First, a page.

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September 7, 2013

DODD: The sporting life

“Sports do not build character. They reveal it” — Heywood Broun

One recent afternoon my in-laws — that is mother and father — told Kim about a trip out to a local restaurant where a rather large group of high school boys were eating.

He told us about how when the senior couple entered, there was a long line was waiting to order. The boys, without any prodding from an adult, simply stepped back and told them to go to the head of the line to order. When seated, one young man was leaning on the back of the seat of their table and a fellow teammate told him to move so they could eat unabated.

My father-in-law simply raved about how all of the young men in such a large group behaved around and toward them. Each one of them they encountered was polite and mannerly and most of all respectful.

I know one thing for sure about the football coaching staff at Jeffersonville High School this season. More is being demanded of these young men than learning the Xs and Os.

I have participated in and listened to many debates about the value of sports in leading to life’s success. My own experience is simply that I have known as many life’s losers as winners from the world of sports. My own philosophy mirrors that more of John Wooden in that a coach teaches as much about manners and life as he does about winning and losing.

Some coaches that have had success on the field and in the gym have bred some real troubled stars once they left the playing field. Others have had more modest success and turned out lots of very successful people away from the sports arena. According to one website I researched, in the United States you have approximately a .000565 percent chance of being a professional athlete.

The lessons I learned from most of my coaches in sports that molded my life were ones that I didn’t realize I was being taught at the time. Things like self-respect, overcoming my own self-imposed limitations, setting goals and in general what was acceptable behavior.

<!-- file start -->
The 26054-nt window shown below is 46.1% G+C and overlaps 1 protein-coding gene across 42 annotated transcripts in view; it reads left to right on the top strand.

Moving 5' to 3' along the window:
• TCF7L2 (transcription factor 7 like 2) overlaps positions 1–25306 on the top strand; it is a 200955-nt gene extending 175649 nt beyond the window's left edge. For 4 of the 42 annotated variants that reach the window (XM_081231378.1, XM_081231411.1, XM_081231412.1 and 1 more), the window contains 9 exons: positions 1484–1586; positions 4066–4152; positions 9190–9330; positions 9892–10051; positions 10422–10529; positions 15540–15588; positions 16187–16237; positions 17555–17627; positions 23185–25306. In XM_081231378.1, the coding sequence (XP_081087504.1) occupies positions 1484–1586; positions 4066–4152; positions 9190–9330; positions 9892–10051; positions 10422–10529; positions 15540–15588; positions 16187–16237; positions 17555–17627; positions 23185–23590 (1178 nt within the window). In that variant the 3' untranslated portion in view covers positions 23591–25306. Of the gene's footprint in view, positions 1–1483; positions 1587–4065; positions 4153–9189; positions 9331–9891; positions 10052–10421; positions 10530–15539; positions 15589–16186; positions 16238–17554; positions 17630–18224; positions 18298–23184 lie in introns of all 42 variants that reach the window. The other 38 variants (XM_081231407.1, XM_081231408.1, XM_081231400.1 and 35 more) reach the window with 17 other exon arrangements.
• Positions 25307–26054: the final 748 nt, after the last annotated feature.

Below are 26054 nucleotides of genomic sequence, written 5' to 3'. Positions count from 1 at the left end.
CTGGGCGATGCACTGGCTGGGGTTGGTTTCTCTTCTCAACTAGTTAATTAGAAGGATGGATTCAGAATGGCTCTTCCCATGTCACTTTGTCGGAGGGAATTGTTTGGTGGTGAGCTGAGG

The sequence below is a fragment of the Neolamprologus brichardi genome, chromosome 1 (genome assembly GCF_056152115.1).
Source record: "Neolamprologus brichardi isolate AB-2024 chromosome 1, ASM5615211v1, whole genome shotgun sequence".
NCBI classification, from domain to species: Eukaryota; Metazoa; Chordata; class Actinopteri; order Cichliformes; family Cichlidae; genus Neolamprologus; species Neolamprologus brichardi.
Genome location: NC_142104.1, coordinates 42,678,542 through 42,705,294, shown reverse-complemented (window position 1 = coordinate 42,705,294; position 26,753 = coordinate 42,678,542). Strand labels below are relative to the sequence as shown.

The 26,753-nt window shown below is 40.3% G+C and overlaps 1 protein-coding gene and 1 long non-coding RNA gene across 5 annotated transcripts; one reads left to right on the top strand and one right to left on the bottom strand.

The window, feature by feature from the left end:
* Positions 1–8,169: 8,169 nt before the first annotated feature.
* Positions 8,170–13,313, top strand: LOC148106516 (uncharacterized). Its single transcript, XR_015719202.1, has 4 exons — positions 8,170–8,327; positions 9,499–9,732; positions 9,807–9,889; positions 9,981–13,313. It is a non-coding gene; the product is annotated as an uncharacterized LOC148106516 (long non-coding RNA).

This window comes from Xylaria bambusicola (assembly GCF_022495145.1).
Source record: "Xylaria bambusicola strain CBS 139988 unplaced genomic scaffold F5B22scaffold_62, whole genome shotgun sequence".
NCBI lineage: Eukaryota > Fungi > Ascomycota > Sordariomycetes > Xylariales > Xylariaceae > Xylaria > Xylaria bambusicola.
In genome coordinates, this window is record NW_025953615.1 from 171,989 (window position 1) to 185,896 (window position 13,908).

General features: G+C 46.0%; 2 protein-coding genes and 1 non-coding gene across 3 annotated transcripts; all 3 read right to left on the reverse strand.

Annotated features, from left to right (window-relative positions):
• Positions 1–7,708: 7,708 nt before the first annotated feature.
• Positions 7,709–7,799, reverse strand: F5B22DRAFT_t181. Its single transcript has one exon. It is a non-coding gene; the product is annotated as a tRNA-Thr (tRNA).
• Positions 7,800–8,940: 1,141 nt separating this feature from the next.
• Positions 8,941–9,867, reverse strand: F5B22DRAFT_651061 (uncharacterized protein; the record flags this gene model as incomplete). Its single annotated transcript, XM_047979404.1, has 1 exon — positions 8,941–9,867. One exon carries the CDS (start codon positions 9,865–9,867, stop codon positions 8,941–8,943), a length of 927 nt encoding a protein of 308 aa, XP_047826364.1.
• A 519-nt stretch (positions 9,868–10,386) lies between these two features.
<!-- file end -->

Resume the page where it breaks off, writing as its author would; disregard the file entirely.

Every coach I ever had stressed playing hard and striving to win. The really good ones taught me what winning meant. In more than one locker room, a coach who was probably as disappointed at losing a contest as I was had the maturity and coaching intelligence to tell a bunch of brokenhearted young men that we had laid it all out on the field and simply lost to a better team.

Winning was simply the fact of doing the best that you could do. There was always another game.

To be honest, on more than one occasion a good coach let us know we had not laid it all out on the field and could of or should have won. In life, it’s real important to know the difference of when you tried your best and when you half-heatedly gave an effort.

The thing I miss most about physically competitive sports now as an old broken-down jock is simply being in the game. I was a guy who loved practice as much as the game. For me, it meant stretching to your limits where a mistake had no real negative consequence. I rarely cared if I was way ahead or way behind on the scoreboard — I loved to run, hustle and play. I loved to be in shape and competitive at any level.

The one lesson that I am still trying to learn is how to be a good sport when losing. On more than one occasion, I was disciplined for being a bad sport. I am better, but for me it is an ongoing concern.

I think for children, often it’s the adults who are the real problem in sports today. The one really great memory I have is when as kids in Oak Park we simply played sandlot ball for hours upon end in the summer with no adults in sight. We worked out the disagreements and somehow managed to get through countless games with no adult interference. I guess a good title for a book about us would have been more like “The Lord of The Pop Flies.”

I do hope that kids get more of the real lessons of life and really understand that the privilege and joy of competing is in itself a victory. I know that adult fans rarely ever understand that.

In life, victories are harder to quantify, but the only possible way to succeed is simply to go to work and play hard each and every day. It’s pretty rare to hear applause at the office, and tomorrow will start with a new scoreboard.

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